- design review scope and timing. The acquirer must review and evaluate appropriate artifacts at the right time in the acquisition cycle. For example, in an approach using MDE for automatic code generation, the software architecture documentation may consist of a subset of the code-generation model, along with accompanying documentation, to provide context and design rational. The software architecture should be evaluated early in the design process (as discussed by Bergey and Jones). The evaluation scope and criteria, however, may need to be expanded to account for the use of the model not just to represent the architecture for communications among stakeholders but also to directly generate the executing software.
Finally, reviewers may need to use the MDE tools to view the models--exporting the model into a generic format, such as portable document format (PDF) files, may not provide adequate visual resolution and the ability to efficiently navigate through the model. Tool availability and access to the network where the model is stored become issues that the acquirer must address in planning the evaluation.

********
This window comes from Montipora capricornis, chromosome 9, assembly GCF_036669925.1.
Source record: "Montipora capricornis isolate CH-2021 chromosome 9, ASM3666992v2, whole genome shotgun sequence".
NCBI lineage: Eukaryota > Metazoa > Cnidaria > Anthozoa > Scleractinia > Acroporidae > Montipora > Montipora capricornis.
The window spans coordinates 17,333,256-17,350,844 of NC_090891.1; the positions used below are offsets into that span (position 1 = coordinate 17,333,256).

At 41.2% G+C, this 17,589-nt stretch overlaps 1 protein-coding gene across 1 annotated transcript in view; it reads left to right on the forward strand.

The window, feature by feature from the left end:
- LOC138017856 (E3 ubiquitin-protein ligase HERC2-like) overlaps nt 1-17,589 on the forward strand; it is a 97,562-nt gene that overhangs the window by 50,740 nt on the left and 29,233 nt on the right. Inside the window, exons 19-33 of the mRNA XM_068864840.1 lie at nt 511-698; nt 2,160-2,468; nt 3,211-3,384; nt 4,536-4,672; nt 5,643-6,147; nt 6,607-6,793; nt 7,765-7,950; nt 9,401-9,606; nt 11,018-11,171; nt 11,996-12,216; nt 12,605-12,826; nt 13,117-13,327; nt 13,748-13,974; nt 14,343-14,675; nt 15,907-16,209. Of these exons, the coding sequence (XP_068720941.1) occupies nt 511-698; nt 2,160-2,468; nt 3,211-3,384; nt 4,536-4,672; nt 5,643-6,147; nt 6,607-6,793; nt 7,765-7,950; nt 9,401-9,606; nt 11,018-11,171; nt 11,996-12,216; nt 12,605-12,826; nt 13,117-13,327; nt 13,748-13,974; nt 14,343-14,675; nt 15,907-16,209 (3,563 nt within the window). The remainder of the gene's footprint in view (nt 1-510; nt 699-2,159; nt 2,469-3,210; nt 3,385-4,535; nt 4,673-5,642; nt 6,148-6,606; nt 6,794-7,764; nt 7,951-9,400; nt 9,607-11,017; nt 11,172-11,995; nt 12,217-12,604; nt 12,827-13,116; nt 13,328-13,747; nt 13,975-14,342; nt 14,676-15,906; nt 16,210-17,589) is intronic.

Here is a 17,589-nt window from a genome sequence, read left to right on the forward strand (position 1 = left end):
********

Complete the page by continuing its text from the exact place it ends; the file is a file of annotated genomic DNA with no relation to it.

- impact on program risk. While an MDE approach promises automatic code generation, improvement of cost and schedule, reduction of technical risk by enabling early analysis, and the ability to demonstrate capabilities and validate requirements by using executable models or rapid prototypes, it also introduces new risks, including the following (see our technical note for a more detailed accounting of risks introduced by an MDE approach to automatic code generation.):
- a development-time dependency on the tool chosen to support the process. The chosen tool is used to create and modify the model, which is then processed to generate the code. Unlike traditional source code, which can be created and modified by many different tools, the state of the market for MDE tools is that, in most cases, a model can be edited and modified only by the tool that created it, and changing tools may require rebuilding the entire model.